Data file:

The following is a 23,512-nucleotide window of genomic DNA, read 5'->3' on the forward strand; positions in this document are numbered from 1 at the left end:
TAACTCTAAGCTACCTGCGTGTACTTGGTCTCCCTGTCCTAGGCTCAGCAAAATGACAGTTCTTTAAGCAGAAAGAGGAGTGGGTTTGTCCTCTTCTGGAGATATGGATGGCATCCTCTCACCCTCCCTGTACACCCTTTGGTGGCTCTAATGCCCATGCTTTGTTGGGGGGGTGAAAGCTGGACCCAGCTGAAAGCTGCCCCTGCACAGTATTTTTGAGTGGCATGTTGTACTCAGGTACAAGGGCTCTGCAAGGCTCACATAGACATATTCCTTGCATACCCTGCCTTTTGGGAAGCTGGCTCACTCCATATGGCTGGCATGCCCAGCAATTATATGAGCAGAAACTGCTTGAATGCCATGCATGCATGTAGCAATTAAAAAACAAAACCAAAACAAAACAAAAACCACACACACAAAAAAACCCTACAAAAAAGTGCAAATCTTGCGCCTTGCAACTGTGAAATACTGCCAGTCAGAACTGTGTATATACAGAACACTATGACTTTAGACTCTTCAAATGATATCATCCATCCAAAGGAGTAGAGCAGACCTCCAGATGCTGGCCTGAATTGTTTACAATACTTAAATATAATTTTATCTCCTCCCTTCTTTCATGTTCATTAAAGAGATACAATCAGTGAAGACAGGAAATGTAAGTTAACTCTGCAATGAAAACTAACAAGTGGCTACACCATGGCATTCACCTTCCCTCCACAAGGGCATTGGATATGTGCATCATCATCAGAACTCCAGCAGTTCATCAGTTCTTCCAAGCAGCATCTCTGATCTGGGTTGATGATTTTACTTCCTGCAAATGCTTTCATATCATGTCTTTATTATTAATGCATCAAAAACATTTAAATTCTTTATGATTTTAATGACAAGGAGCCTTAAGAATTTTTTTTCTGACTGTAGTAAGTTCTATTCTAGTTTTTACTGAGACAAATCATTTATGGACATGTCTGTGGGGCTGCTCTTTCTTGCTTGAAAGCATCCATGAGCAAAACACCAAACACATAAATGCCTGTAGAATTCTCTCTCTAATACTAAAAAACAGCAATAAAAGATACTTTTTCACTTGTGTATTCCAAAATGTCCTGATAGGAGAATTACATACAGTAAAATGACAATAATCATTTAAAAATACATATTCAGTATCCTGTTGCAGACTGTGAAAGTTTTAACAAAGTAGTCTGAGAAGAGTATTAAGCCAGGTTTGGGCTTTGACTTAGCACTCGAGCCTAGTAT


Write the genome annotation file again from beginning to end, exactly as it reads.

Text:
The following is a 23,512-nucleotide window of genomic DNA, read 5'->3' on the forward strand; positions in this document are numbered from 1 at the left end:
TAACTCTAAGCTACCTGCGTGTACTTGGTCTCCCTGTCCTAGGCTCAGCAAAATGACAGTTCTTTAAGCAGAAAGAGGAGTGGGTTTGTCCTCTTCTGGAGATATGGATGGCATCCTCTCACCCTCCCTGTACACCCTTTGGTGGCTCTAATGCCCATGCTTTGTTGGGGGGGTGAAAGCTGGACCCAGCTGAAAGCTGCCCCTGCACAGTATTTTTGAGTGGCATGTTGTACTCAGGTACAAGGGCTCTGCAAGGCTCACATAGACATATTCCTTGCATACCCTGCCTTTTGGGAAGCTGGCTCACTCCATATGGCTGGCATGCCCAGCAATTATATGAGCAGAAACTGCTTGAATGCCATGCATGCATGTAGCAATTAAAAAACAAAACCAAAACAAAACAAAAACCACACACACAAAAAAACCCTACAAAAAAGTGCAAATCTTGCGCCTTGCAACTGTGAAATACTGCCAGTCAGAACTGTGTATATACAGAACACTATGACTTTAGACTCTTCAAATGATATCATCCATCCAAAGGAGTAGAGCAGACCTCCAGATGCTGGCCTGAATTGTTTACAATACTTAAATATAATTTTATCTCCTCCCTTCTTTCATGTTCATTAAAGAGATACAATCAGTGAAGACAGGAAATGTAAGTTAACTCTGCAATGAAAACTAACAAGTGGCTACACCATGGCATTCACCTTCCCTCCACAAGGGCATTGGATATGTGCATCATCATCAGAACTCCAGCAGTTCATCAGTTCTTCCAAGCAGCATCTCTGATCTGGGTTGATGATTTTACTTCCTGCAAATGCTTTCATATCATGTCTTTATTATTAATGCATCAAAAACATTTAAATTCTTTATGATTTTAATGACAAGGAGCCTTAAGAATTTTTTTTCTGACTGTAGTAAGTTCTATTCTAGTTTTTACTGAGACAAATCATTTATGGACATGTCTGTGGGGCTGCTCTTTCTTGCTTGAAAGCATCCATGAGCAAAACACCAAACACATAAATGCCTGTAGAATTCTCTCTCTAATACTAAAAAACAGCAATAAAAGATACTTTTTCACTTGTGTATTCCAAAATGTCCTGATAGGAGAATTACATACAGTAAAATGACAATAATCATTTAAAAATACATATTCAGTATCCTGTTGCAGACTGTGAAAGTTTTAACAAAGTAGTCTGAGAAGAGTATTAAGCCAGGTTTGGGCTTTGACTTAGCACTCGAGCCTAGTAT